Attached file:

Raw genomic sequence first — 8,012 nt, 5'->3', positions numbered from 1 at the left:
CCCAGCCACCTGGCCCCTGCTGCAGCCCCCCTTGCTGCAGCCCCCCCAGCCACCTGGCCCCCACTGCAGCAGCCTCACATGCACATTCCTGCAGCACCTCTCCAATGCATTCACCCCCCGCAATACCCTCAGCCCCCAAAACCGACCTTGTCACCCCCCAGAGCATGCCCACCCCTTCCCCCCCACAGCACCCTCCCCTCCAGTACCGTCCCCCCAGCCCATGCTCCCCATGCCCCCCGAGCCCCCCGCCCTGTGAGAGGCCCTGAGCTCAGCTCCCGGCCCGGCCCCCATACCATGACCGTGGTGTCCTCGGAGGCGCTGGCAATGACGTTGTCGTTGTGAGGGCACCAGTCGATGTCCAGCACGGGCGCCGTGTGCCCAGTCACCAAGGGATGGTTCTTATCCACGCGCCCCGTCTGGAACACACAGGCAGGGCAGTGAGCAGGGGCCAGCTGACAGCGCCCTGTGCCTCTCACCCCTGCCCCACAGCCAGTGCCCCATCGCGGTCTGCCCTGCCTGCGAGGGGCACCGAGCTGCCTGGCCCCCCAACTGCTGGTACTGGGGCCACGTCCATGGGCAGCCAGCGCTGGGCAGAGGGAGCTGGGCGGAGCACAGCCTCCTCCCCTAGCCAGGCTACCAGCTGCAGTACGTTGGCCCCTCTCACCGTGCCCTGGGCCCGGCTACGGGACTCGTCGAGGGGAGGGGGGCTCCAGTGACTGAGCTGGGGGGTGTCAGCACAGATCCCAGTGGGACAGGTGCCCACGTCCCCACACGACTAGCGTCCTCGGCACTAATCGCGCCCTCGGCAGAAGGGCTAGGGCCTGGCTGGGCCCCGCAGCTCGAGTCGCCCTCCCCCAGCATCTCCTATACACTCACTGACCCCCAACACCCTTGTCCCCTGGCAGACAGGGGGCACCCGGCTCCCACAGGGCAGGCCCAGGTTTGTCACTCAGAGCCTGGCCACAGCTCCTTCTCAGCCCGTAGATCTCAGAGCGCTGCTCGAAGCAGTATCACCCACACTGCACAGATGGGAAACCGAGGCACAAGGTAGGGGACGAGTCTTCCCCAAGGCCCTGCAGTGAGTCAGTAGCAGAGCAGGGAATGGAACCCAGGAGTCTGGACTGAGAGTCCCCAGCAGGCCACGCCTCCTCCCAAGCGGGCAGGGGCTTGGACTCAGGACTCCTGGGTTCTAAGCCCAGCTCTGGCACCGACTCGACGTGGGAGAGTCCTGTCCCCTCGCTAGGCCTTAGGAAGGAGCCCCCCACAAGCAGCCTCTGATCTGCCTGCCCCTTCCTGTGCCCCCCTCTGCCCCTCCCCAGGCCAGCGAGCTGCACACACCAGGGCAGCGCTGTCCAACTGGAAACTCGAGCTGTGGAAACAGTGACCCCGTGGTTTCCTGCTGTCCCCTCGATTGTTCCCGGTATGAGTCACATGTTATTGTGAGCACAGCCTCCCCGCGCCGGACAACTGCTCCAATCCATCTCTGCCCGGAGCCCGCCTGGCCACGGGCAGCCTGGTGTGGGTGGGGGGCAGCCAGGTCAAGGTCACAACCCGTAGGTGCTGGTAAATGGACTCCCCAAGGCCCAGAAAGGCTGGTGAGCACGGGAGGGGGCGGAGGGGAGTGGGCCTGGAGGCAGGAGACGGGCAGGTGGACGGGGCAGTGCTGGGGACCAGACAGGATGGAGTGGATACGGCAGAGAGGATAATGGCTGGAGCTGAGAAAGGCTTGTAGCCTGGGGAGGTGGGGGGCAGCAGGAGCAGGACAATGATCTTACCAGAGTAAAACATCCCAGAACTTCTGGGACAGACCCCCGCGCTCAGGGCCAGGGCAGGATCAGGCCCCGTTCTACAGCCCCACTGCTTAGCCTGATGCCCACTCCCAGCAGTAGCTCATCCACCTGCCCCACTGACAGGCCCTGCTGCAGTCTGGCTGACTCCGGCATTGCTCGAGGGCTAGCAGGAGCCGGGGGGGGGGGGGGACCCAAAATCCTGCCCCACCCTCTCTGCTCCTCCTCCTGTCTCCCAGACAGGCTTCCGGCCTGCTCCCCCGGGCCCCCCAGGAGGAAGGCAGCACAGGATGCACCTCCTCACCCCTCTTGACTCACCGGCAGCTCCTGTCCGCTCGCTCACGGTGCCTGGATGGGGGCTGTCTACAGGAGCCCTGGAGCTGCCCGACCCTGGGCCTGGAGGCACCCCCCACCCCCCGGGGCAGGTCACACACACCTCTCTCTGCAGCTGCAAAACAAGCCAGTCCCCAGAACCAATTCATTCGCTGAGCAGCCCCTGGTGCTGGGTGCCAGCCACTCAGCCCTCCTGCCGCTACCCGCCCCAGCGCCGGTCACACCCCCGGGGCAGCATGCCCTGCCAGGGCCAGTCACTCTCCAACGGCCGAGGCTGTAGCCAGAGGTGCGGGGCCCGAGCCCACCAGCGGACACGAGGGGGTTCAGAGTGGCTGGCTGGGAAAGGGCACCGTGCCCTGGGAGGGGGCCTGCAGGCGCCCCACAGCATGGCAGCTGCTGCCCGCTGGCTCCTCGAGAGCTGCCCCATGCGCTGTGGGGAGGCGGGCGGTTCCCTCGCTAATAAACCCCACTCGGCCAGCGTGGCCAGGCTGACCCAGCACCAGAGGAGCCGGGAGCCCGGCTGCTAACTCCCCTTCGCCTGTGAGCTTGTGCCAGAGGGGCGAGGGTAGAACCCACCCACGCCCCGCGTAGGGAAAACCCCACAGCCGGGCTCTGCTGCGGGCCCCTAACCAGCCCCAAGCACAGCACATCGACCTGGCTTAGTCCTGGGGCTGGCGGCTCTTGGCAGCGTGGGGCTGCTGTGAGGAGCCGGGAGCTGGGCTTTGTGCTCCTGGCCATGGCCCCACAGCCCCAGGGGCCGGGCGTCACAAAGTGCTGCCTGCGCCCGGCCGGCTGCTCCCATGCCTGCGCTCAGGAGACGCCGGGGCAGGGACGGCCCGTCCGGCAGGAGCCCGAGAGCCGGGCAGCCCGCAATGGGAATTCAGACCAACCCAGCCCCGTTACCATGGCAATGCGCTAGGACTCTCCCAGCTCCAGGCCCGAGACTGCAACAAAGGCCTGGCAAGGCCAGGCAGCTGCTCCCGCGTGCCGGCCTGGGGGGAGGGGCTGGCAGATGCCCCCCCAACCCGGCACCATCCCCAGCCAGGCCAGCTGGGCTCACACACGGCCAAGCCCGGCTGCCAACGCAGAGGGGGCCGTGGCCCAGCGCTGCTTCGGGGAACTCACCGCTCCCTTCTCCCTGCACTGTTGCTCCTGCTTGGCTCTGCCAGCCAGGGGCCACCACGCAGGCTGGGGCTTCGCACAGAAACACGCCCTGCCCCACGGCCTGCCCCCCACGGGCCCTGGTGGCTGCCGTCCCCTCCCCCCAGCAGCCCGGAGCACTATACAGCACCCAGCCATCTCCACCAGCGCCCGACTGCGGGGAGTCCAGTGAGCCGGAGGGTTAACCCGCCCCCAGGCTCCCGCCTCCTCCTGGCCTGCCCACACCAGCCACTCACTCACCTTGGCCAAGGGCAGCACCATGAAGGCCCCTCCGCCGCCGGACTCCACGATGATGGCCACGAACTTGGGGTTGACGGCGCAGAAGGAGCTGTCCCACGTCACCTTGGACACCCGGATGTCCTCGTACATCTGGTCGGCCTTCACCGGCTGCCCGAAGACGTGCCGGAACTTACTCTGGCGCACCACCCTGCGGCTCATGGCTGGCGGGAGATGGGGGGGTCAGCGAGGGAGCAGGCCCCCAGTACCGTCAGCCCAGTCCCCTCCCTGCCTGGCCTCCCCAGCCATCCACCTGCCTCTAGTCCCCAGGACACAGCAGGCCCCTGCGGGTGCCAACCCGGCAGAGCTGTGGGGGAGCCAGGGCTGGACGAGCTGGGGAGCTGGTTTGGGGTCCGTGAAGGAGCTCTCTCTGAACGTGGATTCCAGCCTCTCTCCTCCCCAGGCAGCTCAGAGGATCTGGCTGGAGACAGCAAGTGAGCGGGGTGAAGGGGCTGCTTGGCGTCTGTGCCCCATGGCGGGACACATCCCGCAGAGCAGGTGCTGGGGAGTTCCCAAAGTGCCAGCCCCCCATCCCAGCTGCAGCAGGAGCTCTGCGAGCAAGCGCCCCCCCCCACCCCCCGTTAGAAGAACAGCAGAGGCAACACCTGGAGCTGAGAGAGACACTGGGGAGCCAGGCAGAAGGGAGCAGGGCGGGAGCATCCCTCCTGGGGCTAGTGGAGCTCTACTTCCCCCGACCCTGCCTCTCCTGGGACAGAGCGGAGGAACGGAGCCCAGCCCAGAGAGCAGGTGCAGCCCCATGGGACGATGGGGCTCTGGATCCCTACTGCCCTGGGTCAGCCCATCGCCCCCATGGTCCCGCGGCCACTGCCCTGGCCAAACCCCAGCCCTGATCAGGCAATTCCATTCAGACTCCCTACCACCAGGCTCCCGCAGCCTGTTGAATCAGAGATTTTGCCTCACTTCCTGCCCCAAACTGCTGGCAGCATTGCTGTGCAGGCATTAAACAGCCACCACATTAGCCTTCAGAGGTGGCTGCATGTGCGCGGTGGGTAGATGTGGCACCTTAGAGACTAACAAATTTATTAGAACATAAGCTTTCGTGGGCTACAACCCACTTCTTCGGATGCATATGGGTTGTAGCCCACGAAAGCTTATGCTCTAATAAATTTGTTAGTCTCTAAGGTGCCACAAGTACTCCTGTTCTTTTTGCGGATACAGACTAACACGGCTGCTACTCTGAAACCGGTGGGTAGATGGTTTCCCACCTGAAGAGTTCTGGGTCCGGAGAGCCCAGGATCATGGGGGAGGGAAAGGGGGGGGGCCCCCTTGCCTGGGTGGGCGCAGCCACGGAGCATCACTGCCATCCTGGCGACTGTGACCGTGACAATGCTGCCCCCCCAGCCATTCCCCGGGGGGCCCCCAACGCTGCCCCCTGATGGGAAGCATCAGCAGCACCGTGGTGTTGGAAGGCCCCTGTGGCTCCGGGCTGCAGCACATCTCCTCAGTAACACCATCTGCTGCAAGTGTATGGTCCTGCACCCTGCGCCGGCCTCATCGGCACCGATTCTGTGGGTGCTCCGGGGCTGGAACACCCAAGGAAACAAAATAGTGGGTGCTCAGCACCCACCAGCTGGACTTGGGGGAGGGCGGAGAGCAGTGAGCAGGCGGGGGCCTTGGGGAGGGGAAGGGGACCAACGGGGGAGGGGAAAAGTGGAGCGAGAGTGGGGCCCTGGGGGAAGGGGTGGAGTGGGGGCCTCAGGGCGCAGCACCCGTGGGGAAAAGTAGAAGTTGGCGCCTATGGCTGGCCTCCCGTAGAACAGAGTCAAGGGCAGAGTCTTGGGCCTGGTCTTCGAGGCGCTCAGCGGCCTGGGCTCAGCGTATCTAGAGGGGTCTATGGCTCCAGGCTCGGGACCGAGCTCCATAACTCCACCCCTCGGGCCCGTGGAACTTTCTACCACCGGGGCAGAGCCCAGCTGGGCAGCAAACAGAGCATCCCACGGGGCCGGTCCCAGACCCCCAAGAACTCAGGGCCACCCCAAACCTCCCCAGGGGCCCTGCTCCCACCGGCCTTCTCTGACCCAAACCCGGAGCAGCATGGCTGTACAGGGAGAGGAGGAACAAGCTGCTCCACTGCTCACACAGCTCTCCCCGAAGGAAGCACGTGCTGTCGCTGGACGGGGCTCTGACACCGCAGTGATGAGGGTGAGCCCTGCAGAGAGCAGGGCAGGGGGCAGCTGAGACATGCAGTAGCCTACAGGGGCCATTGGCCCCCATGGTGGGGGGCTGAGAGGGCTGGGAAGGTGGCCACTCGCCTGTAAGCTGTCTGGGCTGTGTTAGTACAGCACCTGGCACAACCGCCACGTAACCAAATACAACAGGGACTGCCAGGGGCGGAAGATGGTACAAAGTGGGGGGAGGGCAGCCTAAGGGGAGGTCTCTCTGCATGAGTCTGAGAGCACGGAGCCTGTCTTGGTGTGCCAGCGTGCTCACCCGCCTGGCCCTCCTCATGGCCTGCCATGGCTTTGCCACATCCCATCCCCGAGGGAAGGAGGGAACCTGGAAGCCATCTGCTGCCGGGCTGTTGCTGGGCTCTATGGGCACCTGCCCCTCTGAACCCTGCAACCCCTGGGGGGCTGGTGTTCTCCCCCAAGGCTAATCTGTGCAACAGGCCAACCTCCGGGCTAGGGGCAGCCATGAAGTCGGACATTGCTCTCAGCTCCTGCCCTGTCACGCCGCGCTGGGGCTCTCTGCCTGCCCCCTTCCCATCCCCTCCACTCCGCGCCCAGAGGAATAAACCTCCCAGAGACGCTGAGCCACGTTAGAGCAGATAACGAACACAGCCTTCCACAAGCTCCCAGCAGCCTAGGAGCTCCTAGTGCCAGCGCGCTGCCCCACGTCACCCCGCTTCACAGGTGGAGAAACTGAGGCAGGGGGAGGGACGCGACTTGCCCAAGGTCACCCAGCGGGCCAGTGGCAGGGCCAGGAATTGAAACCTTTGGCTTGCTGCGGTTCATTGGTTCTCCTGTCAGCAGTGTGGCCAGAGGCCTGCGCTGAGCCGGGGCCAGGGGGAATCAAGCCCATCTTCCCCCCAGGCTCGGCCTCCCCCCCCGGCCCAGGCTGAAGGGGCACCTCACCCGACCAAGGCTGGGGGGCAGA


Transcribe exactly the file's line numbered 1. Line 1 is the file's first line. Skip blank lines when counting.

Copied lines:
Raw genomic sequence first — 8,012 nt, 5'->3', positions numbered from 1 at the left: